Idaho Attorney General Lawrence Wasden is asking the U.S. Supreme Court to consider a lawsuit the state lost over Medicaid provider reimbursement rates for services to the developmentally disabled, contending both the U.S. District Court in Idaho and the 9th Circuit U.S. Court of Appeals erred when they ruled against the state.
The lawsuit, first filed in 2009 by five service providers, contended that Idaho's Department of Health & Welfare was wrong to keep reimbursement rates at 2006 levels when studies showed the cost of providing services was going up. The courts agreed and ordered increases in reimbursement rates that last year cost the state $12 million. “We’re asking the Supreme Court to take up this case because the 9th Circuit’s decision incorrectly permits private parties to interfere with the administration of the state’s Medicaid program and the Legislature’s choices regarding that program,” Wasden said in a news release. “As it stands now, the 9th Circuit’s decision creates enormous administrative and financial consequences for Idaho and every other state in the circuit.”
The U.S. Supreme Court takes up only a tiny portion of the appeals it receives; click below for Wasden's full announcement.
STATE OF IDAHO
OFFICE OF THE ATTORNEY GENERAL
For Immediate Release
Wednesday July 2, 2014
Idaho petitions U.S. Supreme Court to hear Medicaid reimbursement rate case
(Boise) – Idaho Attorney General Lawrence Wasden is asking the U.S. Supreme Court to consider the state’s appeal of a lawsuit challenging the Medicaid reimbursement rates paid to providers.
Wasden filed a Petition for Writ of Certiorari with the nation’s highest court Wednesday on behalf of Richard Armstrong, director of the Idaho Department of Health and Welfare, and Lisa Hettinger, the administrator of Idaho Medicaid. The state’s appeal urges the justices to decide a case brought by five providers alleging the Medicaid rates paid by Health and Welfare were too low.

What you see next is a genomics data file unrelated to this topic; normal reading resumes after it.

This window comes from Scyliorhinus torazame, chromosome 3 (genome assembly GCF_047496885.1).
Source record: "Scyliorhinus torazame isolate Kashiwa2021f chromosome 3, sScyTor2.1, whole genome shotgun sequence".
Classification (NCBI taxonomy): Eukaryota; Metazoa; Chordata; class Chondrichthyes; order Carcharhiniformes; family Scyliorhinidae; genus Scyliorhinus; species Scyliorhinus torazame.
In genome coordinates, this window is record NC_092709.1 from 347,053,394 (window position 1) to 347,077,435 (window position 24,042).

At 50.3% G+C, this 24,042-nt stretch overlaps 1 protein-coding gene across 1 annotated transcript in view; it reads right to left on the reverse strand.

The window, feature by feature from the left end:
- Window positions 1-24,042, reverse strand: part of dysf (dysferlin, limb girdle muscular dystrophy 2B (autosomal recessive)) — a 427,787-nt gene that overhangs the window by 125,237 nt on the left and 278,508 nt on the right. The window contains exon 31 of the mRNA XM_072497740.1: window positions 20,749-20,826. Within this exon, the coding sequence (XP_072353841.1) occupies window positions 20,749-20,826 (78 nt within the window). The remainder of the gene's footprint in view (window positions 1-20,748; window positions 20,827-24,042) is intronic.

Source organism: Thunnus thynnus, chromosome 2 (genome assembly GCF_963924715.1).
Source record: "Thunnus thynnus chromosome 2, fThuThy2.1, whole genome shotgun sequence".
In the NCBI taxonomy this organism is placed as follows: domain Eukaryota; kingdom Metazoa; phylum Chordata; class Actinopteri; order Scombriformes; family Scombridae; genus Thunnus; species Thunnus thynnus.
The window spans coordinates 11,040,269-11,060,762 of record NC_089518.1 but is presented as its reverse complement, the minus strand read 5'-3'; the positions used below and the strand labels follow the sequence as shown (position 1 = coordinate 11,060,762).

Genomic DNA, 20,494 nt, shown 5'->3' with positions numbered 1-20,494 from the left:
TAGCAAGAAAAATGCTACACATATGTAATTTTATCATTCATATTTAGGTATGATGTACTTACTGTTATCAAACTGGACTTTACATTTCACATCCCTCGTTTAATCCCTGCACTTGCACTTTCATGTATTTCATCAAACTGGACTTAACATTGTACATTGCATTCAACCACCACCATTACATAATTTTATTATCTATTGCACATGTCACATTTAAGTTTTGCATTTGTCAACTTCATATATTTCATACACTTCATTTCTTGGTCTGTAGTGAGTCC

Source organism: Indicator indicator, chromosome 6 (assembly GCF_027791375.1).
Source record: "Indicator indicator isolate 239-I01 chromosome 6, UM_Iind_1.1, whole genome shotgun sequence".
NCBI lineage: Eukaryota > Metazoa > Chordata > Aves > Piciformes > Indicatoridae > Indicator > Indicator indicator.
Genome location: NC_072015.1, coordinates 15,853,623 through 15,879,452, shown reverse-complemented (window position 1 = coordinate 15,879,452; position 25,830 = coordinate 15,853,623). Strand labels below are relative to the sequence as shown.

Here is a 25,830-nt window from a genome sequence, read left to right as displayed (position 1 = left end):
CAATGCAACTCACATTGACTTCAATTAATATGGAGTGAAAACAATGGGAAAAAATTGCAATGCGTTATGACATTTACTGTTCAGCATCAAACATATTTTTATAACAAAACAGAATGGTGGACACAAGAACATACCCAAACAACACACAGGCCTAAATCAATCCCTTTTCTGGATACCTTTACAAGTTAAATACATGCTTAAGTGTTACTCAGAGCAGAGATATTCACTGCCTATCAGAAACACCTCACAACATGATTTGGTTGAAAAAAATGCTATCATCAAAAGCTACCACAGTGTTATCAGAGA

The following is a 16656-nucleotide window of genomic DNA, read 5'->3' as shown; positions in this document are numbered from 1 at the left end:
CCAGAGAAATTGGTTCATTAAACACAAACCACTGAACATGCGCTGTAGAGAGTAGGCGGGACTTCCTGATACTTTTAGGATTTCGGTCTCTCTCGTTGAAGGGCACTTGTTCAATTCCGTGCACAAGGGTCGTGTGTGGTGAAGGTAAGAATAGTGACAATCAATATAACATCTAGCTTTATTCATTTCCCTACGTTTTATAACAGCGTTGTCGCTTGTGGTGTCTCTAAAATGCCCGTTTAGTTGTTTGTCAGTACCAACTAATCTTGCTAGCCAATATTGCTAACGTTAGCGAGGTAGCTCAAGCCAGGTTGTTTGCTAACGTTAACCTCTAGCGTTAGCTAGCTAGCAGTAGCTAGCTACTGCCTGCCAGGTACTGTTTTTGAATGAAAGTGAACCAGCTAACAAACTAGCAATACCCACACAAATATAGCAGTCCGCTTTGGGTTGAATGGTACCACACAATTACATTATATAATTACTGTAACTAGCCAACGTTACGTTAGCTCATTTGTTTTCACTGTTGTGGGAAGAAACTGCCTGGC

A federal district judge ruled against the state in 2011 and ordered the agency to raise payments for services for developmentally disabled clients, an increase that cost the state $12 million in fiscal 2013. In April, the 9th U.S. Circuit Court of Appeals affirmed the lower court ruling, setting up the decision by Wasden to bring the case to the U.S. Supreme Court.
“There are several critical issues for Idaho in the outcome of this lawsuit,” Wasden said. “We’re asking the Supreme Court to take up this case because the 9th Circuit’s decision incorrectly permits private parties to interfere with the administration of the state’s Medicaid program and the Legislature’s choices regarding that program.”
“As it stands now, the 9th Circuit’s decision creates enormous administrative and financial consequences for Idaho and every other state in the circuit,” Wasden said.
Armstrong said it’s essential for the court to answer the question of whether providers can or should dictate Idaho Medicaid’s reimbursement rates.
“Our state’s Medicaid program focuses on providing quality, accessible services at an economical cost to taxpayers,” Armstrong said. “We try to be fair with our reimbursement rates, which in this case is supported by the fact there were no quality of care or access issues at the rates Medicaid was paying.”
The original lawsuit, filed in 2009, contended that Health and Welfare was wrong to keep reimbursement rates at 2006 levels when studies showed the cost of providing services were going up.
U.S. District Judge B. Lynn Winmill ruled in favor of the providers and ordered an increase in the reimbursement rates. The 9th Circuit court agreed and concluded that precedent and the Supremacy Clause in the U.S. Constitution gives private parties – in this case the five providers – the right to enforce Medicaid Act funding conditions against states, even where Congress did not create an enforceable right to do so.
In the petition, Wasden argues the appellate court erred in allowing the providers to essentially rewrite the Medicaid Act and the state’s agreement with the federal government related to the terms of federal funding.
“What this does is upset the cooperative partnership between the states and the federal government established under Medicaid,” Wasden said. “It also interferes with the state’s ability to deliver services effectively and efficiently while maintaining costs at an appropriate level.”
Idaho’s petition also points out that the 9th Circuit Court of Appeals is the only circuit to require that rates bear a relationship to provider costs, and that budgetary reasons do not justify rate decisions.
A Petition for Writ of Certiorari is the required first step in getting a case to the U.S. Supreme Court. The court receives thousands of petitions each year, but typically grants and hears oral arguments in fewer than 100 appeals.